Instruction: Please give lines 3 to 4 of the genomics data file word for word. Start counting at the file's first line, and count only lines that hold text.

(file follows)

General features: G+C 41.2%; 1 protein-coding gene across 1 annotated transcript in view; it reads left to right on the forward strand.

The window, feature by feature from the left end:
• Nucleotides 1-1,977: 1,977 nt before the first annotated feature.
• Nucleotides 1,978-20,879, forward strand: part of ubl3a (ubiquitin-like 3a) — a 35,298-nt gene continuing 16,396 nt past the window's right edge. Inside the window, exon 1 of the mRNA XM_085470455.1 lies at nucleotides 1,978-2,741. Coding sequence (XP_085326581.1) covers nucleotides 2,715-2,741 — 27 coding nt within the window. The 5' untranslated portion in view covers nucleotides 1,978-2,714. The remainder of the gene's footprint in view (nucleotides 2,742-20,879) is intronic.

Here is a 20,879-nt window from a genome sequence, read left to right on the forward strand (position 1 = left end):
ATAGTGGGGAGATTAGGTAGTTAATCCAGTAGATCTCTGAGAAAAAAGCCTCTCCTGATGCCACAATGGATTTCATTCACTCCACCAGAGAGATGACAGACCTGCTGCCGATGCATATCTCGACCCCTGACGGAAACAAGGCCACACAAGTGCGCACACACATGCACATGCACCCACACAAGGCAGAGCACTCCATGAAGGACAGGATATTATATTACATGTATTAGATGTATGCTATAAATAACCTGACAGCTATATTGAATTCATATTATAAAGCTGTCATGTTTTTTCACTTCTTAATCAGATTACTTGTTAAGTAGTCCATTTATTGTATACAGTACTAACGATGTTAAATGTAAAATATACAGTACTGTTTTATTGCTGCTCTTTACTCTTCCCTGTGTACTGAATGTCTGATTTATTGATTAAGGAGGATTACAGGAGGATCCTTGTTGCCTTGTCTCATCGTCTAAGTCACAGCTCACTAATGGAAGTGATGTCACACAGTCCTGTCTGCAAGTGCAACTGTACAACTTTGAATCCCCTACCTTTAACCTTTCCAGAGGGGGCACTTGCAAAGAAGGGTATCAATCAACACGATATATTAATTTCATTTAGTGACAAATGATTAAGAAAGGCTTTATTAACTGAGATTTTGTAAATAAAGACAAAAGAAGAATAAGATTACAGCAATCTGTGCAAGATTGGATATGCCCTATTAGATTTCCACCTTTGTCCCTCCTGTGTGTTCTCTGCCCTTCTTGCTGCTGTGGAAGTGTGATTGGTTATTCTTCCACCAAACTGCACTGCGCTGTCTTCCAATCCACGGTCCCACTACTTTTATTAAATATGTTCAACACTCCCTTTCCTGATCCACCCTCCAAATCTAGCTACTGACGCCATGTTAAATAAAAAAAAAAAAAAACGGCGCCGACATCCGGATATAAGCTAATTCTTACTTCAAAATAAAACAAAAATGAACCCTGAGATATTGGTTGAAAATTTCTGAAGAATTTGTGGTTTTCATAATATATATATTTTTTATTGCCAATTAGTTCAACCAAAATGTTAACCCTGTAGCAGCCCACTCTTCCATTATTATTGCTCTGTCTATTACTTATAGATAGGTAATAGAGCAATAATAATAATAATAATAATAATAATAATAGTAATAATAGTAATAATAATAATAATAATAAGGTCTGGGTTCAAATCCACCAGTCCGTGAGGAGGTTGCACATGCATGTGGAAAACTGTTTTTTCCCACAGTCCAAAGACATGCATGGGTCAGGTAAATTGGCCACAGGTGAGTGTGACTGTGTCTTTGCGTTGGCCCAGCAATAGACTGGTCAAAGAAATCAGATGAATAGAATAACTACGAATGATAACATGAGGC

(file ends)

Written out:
• Nucleotides 1-1,977: 1,977 nt before the first annotated feature.
• Nucleotides 1,978-20,879, forward strand: part of ubl3a (ubiquitin-like 3a) — a 35,298-nt gene continuing 16,396 nt past the window's right edge. Inside the window, exon 1 of the mRNA XM_085470455.1 lies at nucleotides 1,978-2,741. Coding sequence (XP_085326581.1) covers nucleotides 2,715-2,741 — 27 coding nt within the window. The 5' untranslated portion in view covers nucleotides 1,978-2,714. The remainder of the gene's footprint in view (nucleotides 2,742-20,879) is intronic.